Sometimes you have this burning desire in your heart to create something, to start something. But then motherhood says, “No, not now.” Motherhood shows you that despite being ambitious about your desire, this season is not the right time.
Because I am ambitious about a lot of things. I want and need to have something outside of my role as a mom. But ultimately, I have to choose to do things that are the best for my family, and sometimes that means all the ambition in the world is not going to help me.
That is the motherhood struggle, finding something that allows you to follow your dreams and passions but also allows you to know your family is taken care of.
I co-hosted a podcast for 18 months. For the first 12 months, we brought in exactly zero dollars each month, but worked on the show anywhere from 20-50 hours each month. (And we can’t forget the six months leading up to the launch, where we worked on the show every free moment we had outside of each of us working 50 hours a week at our actual jobs.)
I was ambitious about that podcast. I had an insatiable desire for that show to be a success and to generate money.
The show launched in February 2015. In March 2015, after five years of riding an infertility rollercoaster, I found out I was pregnant.
I spend the first year of the podcast being pregnant and sick. So sick that I had to take a leave of absence from my paying job. But I kept powering through with the podcast. I didn’t want it to fail. I wanted it to be a success. My ambition for that podcast was probably the highest it has ever been in my whole life.
I have never thrown myself into something as deeply as I did with that show.
As we entered year two of the show, I felt like I had two babies: my actual daughter, and the podcast. The podcast gave me an outlet, a purpose outside of diapers and bottles. And the show could be considered a success. It had a large, loyal audience. It was growing each month. We were being recognized by our peers.
I was paying for my sister to watch my daughter two days a week. We were paying for a VA to do some of the admin work. We were paying someone to edit one of our two weekly episodes. We were paying for all of this out of our own pockets.
We eventually had sponsors for the show. This money paid for our VA, our editing and the normal monthly bills of a business, but it still didn’t pay us — or my child care fees. I was essentially paying for people to listen to our show.
If my ambition for that podcast was graded, I would get an A-. But ambition doesn’t pay the bills.
I think we can mistake ambition for actual hard work. We can desire to do something. We can know this something will require work. Yet someone can be ambitious and never actually do the work. I also think we assume that if we are ambitious about something and do the hard work, it will be a success. But there is no guarantee.
My first 18 months of motherhood have been a major time of self-reflection for me. And I’ve realized that I’ve told myself a lie: that only being ambitious about motherhood isn’t enough.
And because of this, it feels like I am swimming against the currents in motherhood and in my business journey. I’m avoiding doing the hard work in motherhood, because there aren’t quarterly goals to set and try to meet. And if I’m being honest, I’m afraid if I focus all my ambition on motherhood and I fail, I’ll have no one to blame but myself. If I focus all my energy on working hard on a business and I struggle with motherhood, I can blame the struggle on the business.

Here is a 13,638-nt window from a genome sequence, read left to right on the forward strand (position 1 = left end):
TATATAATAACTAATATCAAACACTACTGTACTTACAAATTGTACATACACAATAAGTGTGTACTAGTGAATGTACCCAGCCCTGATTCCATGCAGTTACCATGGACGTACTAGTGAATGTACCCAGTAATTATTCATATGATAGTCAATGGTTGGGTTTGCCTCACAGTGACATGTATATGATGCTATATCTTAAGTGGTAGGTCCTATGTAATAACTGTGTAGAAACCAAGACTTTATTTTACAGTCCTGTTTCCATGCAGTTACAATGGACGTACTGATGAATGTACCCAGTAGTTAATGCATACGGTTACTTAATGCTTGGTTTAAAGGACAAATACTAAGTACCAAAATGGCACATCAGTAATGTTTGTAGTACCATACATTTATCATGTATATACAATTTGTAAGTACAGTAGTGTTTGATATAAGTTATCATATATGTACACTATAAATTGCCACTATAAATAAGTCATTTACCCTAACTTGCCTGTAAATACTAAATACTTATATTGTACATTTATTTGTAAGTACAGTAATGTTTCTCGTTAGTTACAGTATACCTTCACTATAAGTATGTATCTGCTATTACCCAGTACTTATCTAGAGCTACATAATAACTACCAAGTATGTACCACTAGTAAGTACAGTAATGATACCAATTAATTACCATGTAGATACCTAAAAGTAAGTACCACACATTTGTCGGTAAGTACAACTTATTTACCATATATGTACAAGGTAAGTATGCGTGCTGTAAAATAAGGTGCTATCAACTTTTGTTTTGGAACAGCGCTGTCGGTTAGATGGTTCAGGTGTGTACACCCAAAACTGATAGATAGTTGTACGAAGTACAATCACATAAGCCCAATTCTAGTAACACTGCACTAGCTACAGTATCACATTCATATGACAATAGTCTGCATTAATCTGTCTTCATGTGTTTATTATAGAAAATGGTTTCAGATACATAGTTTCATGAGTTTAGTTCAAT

My ambition can’t let go of my life before motherhood. My ambition hasn’t yet accepted that raising our next generation of children is hugely ambitious and requires work you never imagined and is a long, hard and also beautiful journey.
When seasoned moms tell you that the first few years will go by in a blink of an eye, they are not exaggerating. I am leaning into the fact that these baby and toddler years are fast. They zoom by, and you don’t get them back.
But guess what? My ambition, it’s always there. It won’t go away. My job now is to use it in a way that makes me happy and allows my family to flourish.
In a few short years when my daughter starts kindergarten, that ambition will still be there. I’ll be in a new season where I can channel that drive to be successful in business. The really hard part is accepting that maybe I won’t ever achieve business success. What if my ambition never leads me to a societal business success story?
I think motherhood is teaching me that that’s ok.
Ambition and motherhood get sticky because we often associate ambition with paid work. We associate achieving success as receiving work awards, work promotions, creating businesses, and being in hustle mode 24/7.
But “a strong desire to do or to achieve something, typically requiring determination and hard work”? This could be the definition of motherhood. And it IS the definition of ambition.
To me, they are one in the same.
MotherHustle panelist Jen Hatzung is a business strategist + podcaster (podcast currently on hiatus) who lives in Norfolk, VA with her naval officer husband, toddler and dachshund. She can be found drinking copious amounts of coffee or wine (depending on the time of day) while making lists and strategizing when she can fit in her next run. She currently co-leads her local MOPS group, has her own direct sales business selling lipstick, and does the preschool/naptime hustle helping small business owners with their online engagement. If there is any time left in the day she has her nose in a book or watching HGTV. Find her on Instagram.
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